Dan Leno and the Limehouse GolemDan Leno and the Limehouse Golem by Peter Ackroyd

My rating: 5 of 5 stars

The play’s the thing.

I’ll admit it, I’m a sucker for Victorian London fiction, whether it be fiction written at the time by Conan Doyle or Robert Louis Stevenson, or modern takes on it by the likes of Tim Powers, Dan Simmons, Kim Newman or, in this case, Peter Ackroyd.

As in all Ackroyd books, the city itself is a character, and in this one the cast and crew enact a drama while their lives and fortunes intertwine over a period of years. As ever Ackroyd’s literary mechanics are flawless, switching between voices seamlessly, whether it be in the form of trial transcripts, diary entries, or the over-arching, all seeing eye of the city itself. The plot moves along equally seamlessly, each cog in the clockwork moving as it must. At times I was greatly reminded of The Strange Case of Dr. Jeckyll and Mr Hyde in the way matters unfolded.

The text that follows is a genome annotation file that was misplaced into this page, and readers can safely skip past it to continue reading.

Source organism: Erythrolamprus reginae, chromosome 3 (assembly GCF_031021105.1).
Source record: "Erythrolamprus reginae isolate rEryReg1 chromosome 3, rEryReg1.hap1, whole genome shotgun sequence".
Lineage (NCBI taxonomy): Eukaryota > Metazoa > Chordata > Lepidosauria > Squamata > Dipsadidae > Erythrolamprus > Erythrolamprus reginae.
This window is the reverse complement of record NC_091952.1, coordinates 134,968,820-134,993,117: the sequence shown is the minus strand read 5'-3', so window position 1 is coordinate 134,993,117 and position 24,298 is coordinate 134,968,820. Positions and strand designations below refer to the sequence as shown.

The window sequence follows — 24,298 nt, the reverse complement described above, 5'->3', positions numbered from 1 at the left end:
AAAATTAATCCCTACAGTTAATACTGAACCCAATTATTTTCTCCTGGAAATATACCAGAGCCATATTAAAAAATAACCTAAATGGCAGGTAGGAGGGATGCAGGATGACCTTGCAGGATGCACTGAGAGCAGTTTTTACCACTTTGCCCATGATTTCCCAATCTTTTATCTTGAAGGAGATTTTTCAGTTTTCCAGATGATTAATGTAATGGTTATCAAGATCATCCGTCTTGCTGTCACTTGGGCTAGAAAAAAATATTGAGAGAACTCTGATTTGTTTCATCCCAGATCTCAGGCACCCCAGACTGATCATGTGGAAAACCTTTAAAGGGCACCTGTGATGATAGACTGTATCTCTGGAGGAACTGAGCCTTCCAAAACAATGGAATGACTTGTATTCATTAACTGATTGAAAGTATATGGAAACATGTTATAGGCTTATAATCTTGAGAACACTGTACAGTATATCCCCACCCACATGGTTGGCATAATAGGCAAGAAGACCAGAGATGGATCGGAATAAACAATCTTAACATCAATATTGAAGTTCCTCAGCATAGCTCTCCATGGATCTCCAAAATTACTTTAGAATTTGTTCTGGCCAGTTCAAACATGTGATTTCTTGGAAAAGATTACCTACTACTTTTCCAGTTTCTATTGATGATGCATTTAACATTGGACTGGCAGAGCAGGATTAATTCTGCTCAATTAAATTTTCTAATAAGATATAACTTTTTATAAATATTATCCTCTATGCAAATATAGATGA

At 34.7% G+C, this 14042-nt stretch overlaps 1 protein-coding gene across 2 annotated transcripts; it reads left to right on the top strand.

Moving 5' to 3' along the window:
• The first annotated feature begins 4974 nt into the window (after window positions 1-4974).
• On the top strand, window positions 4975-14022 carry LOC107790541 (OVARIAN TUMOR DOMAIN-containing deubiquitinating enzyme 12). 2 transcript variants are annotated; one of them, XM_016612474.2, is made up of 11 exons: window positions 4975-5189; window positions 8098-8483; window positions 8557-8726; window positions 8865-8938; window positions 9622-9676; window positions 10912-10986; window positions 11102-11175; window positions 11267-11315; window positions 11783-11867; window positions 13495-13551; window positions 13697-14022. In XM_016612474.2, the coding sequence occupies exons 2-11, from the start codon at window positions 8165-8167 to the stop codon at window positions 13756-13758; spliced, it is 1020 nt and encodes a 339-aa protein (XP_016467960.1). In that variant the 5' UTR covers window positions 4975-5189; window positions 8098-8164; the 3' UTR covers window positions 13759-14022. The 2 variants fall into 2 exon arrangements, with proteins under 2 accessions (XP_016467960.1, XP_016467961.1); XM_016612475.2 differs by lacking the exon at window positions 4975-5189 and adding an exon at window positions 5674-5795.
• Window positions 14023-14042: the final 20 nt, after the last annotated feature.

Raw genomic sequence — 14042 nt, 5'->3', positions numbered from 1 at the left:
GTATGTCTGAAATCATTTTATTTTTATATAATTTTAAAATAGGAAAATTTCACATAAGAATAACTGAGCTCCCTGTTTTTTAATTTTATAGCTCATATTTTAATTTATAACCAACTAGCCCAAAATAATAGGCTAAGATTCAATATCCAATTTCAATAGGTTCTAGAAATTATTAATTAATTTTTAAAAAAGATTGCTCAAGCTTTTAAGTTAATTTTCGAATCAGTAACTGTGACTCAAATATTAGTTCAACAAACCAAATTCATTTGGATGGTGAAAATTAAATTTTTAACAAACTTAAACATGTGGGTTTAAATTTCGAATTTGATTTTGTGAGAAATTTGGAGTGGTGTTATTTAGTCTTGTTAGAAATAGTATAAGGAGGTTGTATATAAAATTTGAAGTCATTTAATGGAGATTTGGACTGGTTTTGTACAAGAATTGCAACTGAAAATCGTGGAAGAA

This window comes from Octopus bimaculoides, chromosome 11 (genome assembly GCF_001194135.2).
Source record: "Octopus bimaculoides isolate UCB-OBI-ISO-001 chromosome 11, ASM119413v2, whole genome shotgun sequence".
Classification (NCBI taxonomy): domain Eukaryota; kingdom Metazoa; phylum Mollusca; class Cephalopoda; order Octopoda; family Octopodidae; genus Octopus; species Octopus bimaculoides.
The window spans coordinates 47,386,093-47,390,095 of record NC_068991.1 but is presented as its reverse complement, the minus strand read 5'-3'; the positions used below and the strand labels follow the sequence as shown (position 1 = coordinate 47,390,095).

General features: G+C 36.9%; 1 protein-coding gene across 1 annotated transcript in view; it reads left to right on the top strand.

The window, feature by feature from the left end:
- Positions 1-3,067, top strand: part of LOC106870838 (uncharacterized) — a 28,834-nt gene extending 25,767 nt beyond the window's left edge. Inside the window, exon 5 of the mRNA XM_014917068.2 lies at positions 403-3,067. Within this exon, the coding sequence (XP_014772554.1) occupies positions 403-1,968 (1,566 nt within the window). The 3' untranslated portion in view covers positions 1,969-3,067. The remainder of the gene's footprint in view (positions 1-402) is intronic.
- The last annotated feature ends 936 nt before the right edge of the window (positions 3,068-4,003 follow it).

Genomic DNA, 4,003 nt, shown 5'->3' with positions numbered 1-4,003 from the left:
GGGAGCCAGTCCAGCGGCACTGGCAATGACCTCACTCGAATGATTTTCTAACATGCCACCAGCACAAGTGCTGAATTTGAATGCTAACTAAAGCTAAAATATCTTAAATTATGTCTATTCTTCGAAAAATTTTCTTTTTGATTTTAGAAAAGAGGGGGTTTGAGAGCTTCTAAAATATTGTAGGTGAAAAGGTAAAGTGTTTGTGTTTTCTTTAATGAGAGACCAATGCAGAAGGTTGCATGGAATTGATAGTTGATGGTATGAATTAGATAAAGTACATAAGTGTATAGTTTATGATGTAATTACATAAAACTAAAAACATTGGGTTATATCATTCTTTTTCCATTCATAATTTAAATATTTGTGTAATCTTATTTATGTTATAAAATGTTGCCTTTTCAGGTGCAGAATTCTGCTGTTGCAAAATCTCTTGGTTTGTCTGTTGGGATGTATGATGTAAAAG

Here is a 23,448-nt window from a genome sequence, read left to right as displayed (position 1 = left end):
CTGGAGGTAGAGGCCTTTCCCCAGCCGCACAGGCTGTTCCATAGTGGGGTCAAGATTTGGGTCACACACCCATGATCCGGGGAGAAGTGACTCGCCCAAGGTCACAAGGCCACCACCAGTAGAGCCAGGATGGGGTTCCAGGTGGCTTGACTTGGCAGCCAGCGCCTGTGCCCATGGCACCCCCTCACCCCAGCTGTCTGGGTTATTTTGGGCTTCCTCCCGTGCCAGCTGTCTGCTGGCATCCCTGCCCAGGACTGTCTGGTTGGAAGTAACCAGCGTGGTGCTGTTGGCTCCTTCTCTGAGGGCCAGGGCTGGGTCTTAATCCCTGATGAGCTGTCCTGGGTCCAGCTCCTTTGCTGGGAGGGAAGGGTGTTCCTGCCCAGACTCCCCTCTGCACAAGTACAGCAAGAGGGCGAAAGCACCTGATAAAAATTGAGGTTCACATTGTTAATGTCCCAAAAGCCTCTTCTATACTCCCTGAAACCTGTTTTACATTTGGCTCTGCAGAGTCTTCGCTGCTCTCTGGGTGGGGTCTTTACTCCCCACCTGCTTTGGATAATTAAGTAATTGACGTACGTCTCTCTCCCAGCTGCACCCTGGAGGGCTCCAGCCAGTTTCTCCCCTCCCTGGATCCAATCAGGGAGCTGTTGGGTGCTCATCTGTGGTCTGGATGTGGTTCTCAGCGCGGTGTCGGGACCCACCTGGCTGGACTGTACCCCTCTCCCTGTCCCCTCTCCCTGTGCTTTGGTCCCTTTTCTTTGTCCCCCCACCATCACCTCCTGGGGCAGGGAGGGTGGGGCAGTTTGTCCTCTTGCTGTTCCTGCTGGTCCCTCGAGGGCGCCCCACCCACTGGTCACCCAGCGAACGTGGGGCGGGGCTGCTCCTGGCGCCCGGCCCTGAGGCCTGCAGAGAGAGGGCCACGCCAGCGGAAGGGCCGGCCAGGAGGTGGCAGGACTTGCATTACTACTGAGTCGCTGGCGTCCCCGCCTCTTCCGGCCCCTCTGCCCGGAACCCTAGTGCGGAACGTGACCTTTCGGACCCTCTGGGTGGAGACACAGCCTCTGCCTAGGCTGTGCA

Reality and fiction are both at play, and they too are intertwined, as bloody murder is mimicked on pantomine stages, and grotesque pantomine is played out in the streets of Limehouse when the Golem walks abroad.

It’s a tour-de-force throughout, and Ackroyd keeps all his balls juggling in the air like one of his music hall performers.

A fine addition to the ranks of Victoriana. I loved it.

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